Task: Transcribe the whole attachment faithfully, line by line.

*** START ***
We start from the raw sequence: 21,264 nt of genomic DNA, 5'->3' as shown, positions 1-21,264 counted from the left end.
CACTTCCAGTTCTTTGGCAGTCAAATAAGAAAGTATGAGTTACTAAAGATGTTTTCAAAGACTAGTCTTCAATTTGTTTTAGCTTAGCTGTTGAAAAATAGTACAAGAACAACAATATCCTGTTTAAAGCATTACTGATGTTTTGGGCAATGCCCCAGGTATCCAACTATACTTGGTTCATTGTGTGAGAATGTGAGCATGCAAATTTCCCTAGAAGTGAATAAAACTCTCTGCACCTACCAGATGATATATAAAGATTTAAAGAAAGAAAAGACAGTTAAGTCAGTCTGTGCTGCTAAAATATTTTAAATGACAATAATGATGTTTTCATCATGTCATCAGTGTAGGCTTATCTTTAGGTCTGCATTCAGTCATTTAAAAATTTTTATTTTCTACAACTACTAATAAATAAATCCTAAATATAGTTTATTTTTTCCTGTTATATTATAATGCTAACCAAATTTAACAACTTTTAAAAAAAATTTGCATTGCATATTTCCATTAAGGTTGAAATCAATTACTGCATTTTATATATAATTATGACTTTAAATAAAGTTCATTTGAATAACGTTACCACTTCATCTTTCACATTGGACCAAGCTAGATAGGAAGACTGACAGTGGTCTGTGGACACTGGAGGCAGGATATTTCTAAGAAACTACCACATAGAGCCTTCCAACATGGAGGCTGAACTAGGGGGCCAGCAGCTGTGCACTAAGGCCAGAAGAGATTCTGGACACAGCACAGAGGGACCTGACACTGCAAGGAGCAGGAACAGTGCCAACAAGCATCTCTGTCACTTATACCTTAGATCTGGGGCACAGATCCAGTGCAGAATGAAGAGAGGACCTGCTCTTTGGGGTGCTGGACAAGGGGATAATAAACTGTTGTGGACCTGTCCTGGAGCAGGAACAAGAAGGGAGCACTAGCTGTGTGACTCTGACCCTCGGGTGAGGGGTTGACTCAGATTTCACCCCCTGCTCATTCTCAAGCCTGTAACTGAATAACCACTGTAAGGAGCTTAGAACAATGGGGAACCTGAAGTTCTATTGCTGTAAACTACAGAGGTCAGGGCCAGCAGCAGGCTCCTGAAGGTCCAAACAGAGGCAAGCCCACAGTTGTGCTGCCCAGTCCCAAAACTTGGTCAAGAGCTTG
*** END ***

We start from the raw sequence: 21,264 nt of genomic DNA, 5'->3' as shown, positions 1-21,264 counted from the left end.
CACTTCCAGTTCTTTGGCAGTCAAATAAGAAAGTATGAGTTACTAAAGATGTTTTCAAAGACTAGTCTTCAATTTGTTTTAGCTTAGCTGTTGAAAAATAGTACAAGAACAACAATATCCTGTTTAAAGCATTACTGATGTTTTGGGCAATGCCCCAGGTATCCAACTATACTTGGTTCATTGTGTGAGAATGTGAGCATGCAAATTTCCCTAGAAGTGAATAAAACTCTCTGCACCTACCAGATGATATATAAAGATTTAAAGAAAGAAAAGACAGTTAAGTCAGTCTGTGCTGCTAAAATATTTTAAATGACAATAATGATGTTTTCATCATGTCATCAGTGTAGGCTTATCTTTAGGTCTGCATTCAGTCATTTAAAAATTTTTATTTTCTACAACTACTAATAAATAAATCCTAAATATAGTTTATTTTTTCCTGTTATATTATAATGCTAACCAAATTTAACAACTTTTAAAAAAAATTTGCATTGCATATTTCCATTAAGGTTGAAATCAATTACTGCATTTTATATATAATTATGACTTTAAATAAAGTTCATTTGAATAACGTTACCACTTCATCTTTCACATTGGACCAAGCTAGATAGGAAGACTGACAGTGGTCTGTGGACACTGGAGGCAGGATATTTCTAAGAAACTACCACATAGAGCCTTCCAACATGGAGGCTGAACTAGGGGGCCAGCAGCTGTGCACTAAGGCCAGAAGAGATTCTGGACACAGCACAGAGGGACCTGACACTGCAAGGAGCAGGAACAGTGCCAACAAGCATCTCTGTCACTTATACCTTAGATCTGGGGCACAGATCCAGTGCAGAATGAAGAGAGGACCTGCTCTTTGGGGTGCTGGACAAGGGGATAATAAACTGTTGTGGACCTGTCCTGGAGCAGGAACAAGAAGGGAGCACTAGCTGTGTGACTCTGACCCTCGGGTGAGGGGTTGACTCAGATTTCACCCCCTGCTCATTCTCAAGCCTGTAACTGAATAACCACTGTAAGGAGCTTAGAACAATGGGGAACCTGAAGTTCTATTGCTGTAAACTACAGAGGTCAGGGCCAGCAGCAGGCTCCTGAAGGTCCAAACAGAGGCAAGCCCACAGTTGTGCTGCCCAGTCCCAAAACTTGGTCAAGAGCTTG